I love horsepower and we’re not ashamed to admit it. In the case of graphics cards, ATI’s 5000 series products have been running roughshod over Nvidia of late, having become quite popular with the gaming and enthusiast crowd. The Sapphire Radeon HD 5450 is a type of graphics card of 512MB that provides reliable performance for computer use.
I have had the opportunity to look at several of these DX11-capable Graphics cards in the enthusiast, performance, and mainstream segments, and these cards have proved to be impressive in terms of technology and sheer horsepower.
However, we know that not everyone is a hardcore gamer or enthusiast, and there is a large consumer market out there that needs something very affordable. As a result, the latest 5000 series card occupies the entry-level segment, the Radeon 5450.
Closer Look Of Sapphire Radeon HD 5450 512MB
With the pervasiveness of information being provided at an increasing pace these days, we are simply at the mercy of our monitors’ ability to display that information; quite simply, a single monitor cannot accommodate the visual real estate many people now need.
I use three monitors across a desk on a daily basis for regular productivity tasks, usually multitasking between word processing, browsing, and photo editing applications, not to mention chat messaging and additional programs that require space on my screens.
Frankly, if my desk could hold a fourth screen, I would connect one. Keep in mind, however, that this also requires more than one graphics card, and SLI or Crossfire is out of the question to boost horsepower in games across three screens, for example; they simply don’t work on more than only two screens.
So, multiple-display setups and technology have largely been fraught with headaches and disappointment for those who need the extra space, or may even want to consider gaming in a more truly immersive environment. That is, until now.
ATI Eyefinity is an advanced multiple-display technology that enables a single GPU to support up to six independent display outputs simultaneously. You can boost productivity and multitasking with a vastly expanded visual workspace, as well as intensify gaming with immersive playing environments that offer a stunningly wide field of view.
Eyefinity will allow you to group multiple monitors into a large integrated display surface, enabling windowed and full-screen 3D applications, images, and video to span across multiple displays as one desktop workspace.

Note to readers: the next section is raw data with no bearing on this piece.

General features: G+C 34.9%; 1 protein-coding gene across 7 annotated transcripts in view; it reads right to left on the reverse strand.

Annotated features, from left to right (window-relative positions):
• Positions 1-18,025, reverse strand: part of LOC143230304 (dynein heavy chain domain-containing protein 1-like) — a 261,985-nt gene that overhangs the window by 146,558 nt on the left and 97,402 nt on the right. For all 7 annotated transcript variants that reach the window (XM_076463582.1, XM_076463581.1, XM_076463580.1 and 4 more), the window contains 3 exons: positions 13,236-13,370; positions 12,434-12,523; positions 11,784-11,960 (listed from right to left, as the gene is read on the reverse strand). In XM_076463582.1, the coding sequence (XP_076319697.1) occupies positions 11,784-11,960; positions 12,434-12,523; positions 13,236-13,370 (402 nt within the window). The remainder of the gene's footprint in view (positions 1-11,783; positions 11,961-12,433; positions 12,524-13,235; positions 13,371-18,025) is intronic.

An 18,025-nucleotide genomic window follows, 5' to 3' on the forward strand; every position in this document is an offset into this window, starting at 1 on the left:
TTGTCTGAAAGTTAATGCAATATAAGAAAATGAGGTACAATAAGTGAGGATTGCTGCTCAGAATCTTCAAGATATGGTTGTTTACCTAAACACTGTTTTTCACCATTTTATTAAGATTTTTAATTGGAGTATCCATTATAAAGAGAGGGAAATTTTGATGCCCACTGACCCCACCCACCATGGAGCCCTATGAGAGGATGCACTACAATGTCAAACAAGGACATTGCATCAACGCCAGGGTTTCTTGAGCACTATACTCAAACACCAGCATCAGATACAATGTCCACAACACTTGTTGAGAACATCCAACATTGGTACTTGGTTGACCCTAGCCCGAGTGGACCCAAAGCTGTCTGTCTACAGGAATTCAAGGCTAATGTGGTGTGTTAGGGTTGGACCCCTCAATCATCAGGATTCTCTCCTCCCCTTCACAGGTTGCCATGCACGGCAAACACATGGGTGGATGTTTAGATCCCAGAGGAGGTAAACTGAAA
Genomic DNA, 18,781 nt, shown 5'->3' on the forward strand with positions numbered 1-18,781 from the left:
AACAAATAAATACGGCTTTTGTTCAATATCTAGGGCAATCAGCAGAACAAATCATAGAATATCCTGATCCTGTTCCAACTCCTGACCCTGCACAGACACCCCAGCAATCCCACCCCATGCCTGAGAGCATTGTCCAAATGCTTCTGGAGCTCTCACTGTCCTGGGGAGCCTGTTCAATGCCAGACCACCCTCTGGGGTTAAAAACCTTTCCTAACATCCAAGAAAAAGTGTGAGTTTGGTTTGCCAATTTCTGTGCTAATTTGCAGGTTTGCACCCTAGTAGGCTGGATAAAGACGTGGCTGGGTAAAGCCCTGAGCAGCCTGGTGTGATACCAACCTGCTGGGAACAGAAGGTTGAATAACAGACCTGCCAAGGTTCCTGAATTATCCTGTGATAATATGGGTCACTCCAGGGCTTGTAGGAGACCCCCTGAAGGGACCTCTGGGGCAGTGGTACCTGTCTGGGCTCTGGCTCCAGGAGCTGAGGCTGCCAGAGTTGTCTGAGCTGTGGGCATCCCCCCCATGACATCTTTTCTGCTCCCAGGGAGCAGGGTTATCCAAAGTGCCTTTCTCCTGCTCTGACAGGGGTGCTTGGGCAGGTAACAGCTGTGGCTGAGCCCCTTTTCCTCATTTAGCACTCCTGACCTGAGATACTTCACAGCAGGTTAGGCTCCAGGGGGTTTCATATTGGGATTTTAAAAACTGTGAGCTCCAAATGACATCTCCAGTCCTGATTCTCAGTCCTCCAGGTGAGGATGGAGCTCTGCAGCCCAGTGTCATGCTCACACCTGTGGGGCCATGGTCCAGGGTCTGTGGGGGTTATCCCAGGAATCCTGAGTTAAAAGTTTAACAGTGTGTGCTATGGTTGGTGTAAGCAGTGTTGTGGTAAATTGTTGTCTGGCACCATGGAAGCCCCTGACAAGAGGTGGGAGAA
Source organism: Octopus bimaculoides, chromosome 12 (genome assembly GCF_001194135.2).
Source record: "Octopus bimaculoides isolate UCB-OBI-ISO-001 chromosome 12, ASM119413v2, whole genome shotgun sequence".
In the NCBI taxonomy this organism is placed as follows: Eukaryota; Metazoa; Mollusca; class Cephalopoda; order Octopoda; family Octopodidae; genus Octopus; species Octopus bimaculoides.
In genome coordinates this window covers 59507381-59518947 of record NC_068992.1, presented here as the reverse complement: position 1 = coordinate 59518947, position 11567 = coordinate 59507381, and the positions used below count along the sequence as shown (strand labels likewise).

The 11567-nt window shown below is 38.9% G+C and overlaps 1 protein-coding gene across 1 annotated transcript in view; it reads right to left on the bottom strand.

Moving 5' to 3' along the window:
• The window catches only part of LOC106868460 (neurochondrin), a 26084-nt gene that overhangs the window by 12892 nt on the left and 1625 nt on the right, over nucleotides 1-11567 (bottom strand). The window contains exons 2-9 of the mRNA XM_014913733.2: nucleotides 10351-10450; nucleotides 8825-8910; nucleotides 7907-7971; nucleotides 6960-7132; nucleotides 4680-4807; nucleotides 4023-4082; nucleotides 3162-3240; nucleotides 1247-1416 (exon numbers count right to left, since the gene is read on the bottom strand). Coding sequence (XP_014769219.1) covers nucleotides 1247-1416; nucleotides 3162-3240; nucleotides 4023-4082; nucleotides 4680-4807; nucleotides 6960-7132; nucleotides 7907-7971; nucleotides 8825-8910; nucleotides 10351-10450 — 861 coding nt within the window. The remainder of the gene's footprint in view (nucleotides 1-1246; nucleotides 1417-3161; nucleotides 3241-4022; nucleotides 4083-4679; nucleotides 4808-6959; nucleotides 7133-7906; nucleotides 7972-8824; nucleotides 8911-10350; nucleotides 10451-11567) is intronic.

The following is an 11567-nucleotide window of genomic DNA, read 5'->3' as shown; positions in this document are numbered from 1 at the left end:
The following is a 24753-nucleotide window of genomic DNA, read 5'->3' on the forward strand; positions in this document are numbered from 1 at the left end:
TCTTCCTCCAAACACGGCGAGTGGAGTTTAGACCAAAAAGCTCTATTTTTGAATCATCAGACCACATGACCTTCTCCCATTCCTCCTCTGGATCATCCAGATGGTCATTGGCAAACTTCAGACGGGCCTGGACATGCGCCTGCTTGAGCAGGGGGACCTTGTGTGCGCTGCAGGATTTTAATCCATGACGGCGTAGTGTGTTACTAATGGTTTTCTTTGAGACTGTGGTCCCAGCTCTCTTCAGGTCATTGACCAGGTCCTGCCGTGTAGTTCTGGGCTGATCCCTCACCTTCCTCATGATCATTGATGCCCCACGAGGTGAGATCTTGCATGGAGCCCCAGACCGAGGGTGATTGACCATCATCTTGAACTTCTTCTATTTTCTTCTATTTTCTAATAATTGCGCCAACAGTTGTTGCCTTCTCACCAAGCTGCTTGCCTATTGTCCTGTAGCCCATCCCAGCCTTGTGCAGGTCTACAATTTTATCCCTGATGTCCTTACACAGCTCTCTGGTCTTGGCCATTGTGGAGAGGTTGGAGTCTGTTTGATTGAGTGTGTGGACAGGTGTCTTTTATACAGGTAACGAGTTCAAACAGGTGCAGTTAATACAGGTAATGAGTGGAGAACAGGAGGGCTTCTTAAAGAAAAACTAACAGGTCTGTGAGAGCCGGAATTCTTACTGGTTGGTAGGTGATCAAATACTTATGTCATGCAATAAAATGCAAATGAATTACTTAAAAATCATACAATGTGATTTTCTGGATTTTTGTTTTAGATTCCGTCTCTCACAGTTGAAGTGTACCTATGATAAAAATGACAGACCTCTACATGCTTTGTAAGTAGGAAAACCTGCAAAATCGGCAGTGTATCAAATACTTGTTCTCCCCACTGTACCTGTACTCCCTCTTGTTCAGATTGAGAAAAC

There will be many combinations of viewing space configurations available, both in portrait and landscape format, as well as a hybrid of both simultaneously.
As you can see, the possibilities are staggering, certainly nothing like the antiquated and frustrating setups we must now endure. There are a couple of caveats here, however, in order to fully harness the Eyefinity features.
Features of Eyefinity
The first is that Windows Vista or Windows 7 must be the operating system employed; you cannot use Eyefinity with an older OS.
The second stipulation is that ATI’s Eyefinity will allow you to connect at least three monitors to a single card but one of the displays must be a DisplayPort panel, and this is an unfortunate restriction at this point since very few monitors on the market currently have this connectivity.
Lastly, it must be understood that powering three or more screens requires some serious graphics processing horsepower, and while the Sapphire 5970 OC is indeed a monster, the simple fact remains that upcoming games that push a card will suffer in terms of framerates as a result, possibly making certain games run very poorly.
The Sapphire Radeon 5450 is a very small, low-power, silent, budget graphics card, marketed in the sub-$50 range to consumers who may be interested in something for their HTPC or the occasional foray into some light gaming. It’s the baby of the 5000 series Radeon cards and offers some great value for those people with a minimal budget to work with.